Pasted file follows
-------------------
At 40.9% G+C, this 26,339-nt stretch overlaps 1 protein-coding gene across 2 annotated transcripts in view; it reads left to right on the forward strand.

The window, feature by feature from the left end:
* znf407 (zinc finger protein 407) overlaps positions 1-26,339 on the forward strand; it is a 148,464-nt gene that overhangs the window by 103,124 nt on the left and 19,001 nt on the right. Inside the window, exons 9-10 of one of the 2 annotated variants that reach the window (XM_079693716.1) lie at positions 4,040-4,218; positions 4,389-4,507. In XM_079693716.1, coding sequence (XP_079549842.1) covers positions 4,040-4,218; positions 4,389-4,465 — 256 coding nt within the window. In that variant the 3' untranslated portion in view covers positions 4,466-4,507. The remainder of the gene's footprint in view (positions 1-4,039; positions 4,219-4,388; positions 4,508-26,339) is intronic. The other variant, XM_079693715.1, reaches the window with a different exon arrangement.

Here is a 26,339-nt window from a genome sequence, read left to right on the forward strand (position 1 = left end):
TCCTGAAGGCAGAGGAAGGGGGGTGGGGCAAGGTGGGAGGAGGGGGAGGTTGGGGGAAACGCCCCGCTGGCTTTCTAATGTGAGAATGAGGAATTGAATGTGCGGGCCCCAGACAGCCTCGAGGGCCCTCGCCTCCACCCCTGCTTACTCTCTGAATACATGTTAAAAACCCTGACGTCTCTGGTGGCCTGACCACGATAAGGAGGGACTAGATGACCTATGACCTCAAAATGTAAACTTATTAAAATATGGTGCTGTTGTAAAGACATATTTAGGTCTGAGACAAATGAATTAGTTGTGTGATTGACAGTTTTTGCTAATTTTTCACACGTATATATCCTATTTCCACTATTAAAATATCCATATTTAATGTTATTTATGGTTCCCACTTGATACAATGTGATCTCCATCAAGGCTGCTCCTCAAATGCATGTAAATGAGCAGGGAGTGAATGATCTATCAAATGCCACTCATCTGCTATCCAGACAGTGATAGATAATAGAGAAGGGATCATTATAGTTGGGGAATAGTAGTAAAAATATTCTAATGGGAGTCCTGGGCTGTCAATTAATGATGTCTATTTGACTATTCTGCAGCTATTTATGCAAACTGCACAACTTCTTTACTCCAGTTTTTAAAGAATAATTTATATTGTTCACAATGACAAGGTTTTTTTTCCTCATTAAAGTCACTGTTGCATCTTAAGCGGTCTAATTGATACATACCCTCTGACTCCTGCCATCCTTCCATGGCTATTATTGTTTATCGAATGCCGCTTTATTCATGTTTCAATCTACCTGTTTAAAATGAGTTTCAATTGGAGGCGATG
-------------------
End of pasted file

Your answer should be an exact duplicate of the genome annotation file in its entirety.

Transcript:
At 40.9% G+C, this 26,339-nt stretch overlaps 1 protein-coding gene across 2 annotated transcripts in view; it reads left to right on the forward strand.

The window, feature by feature from the left end:
* znf407 (zinc finger protein 407) overlaps positions 1-26,339 on the forward strand; it is a 148,464-nt gene that overhangs the window by 103,124 nt on the left and 19,001 nt on the right. Inside the window, exons 9-10 of one of the 2 annotated variants that reach the window (XM_079693716.1) lie at positions 4,040-4,218; positions 4,389-4,507. In XM_079693716.1, coding sequence (XP_079549842.1) covers positions 4,040-4,218; positions 4,389-4,465 — 256 coding nt within the window. In that variant the 3' untranslated portion in view covers positions 4,466-4,507. The remainder of the gene's footprint in view (positions 1-4,039; positions 4,219-4,388; positions 4,508-26,339) is intronic. The other variant, XM_079693715.1, reaches the window with a different exon arrangement.

Here is a 26,339-nt window from a genome sequence, read left to right on the forward strand (position 1 = left end):
TCCTGAAGGCAGAGGAAGGGGGGTGGGGCAAGGTGGGAGGAGGGGGAGGTTGGGGGAAACGCCCCGCTGGCTTTCTAATGTGAGAATGAGGAATTGAATGTGCGGGCCCCAGACAGCCTCGAGGGCCCTCGCCTCCACCCCTGCTTACTCTCTGAATACATGTTAAAAACCCTGACGTCTCTGGTGGCCTGACCACGATAAGGAGGGACTAGATGACCTATGACCTCAAAATGTAAACTTATTAAAATATGGTGCTGTTGTAAAGACATATTTAGGTCTGAGACAAATGAATTAGTTGTGTGATTGACAGTTTTTGCTAATTTTTCACACGTATATATCCTATTTCCACTATTAAAATATCCATATTTAATGTTATTTATGGTTCCCACTTGATACAATGTGATCTCCATCAAGGCTGCTCCTCAAATGCATGTAAATGAGCAGGGAGTGAATGATCTATCAAATGCCACTCATCTGCTATCCAGACAGTGATAGATAATAGAGAAGGGATCATTATAGTTGGGGAATAGTAGTAAAAATATTCTAATGGGAGTCCTGGGCTGTCAATTAATGATGTCTATTTGACTATTCTGCAGCTATTTATGCAAACTGCACAACTTCTTTACTCCAGTTTTTAAAGAATAATTTATATTGTTCACAATGACAAGGTTTTTTTTCCTCATTAAAGTCACTGTTGCATCTTAAGCGGTCTAATTGATACATACCCTCTGACTCCTGCCATCCTTCCATGGCTATTATTGTTTATCGAATGCCGCTTTATTCATGTTTCAATCTACCTGTTTAAAATGAGTTTCAATTGGAGGCGATG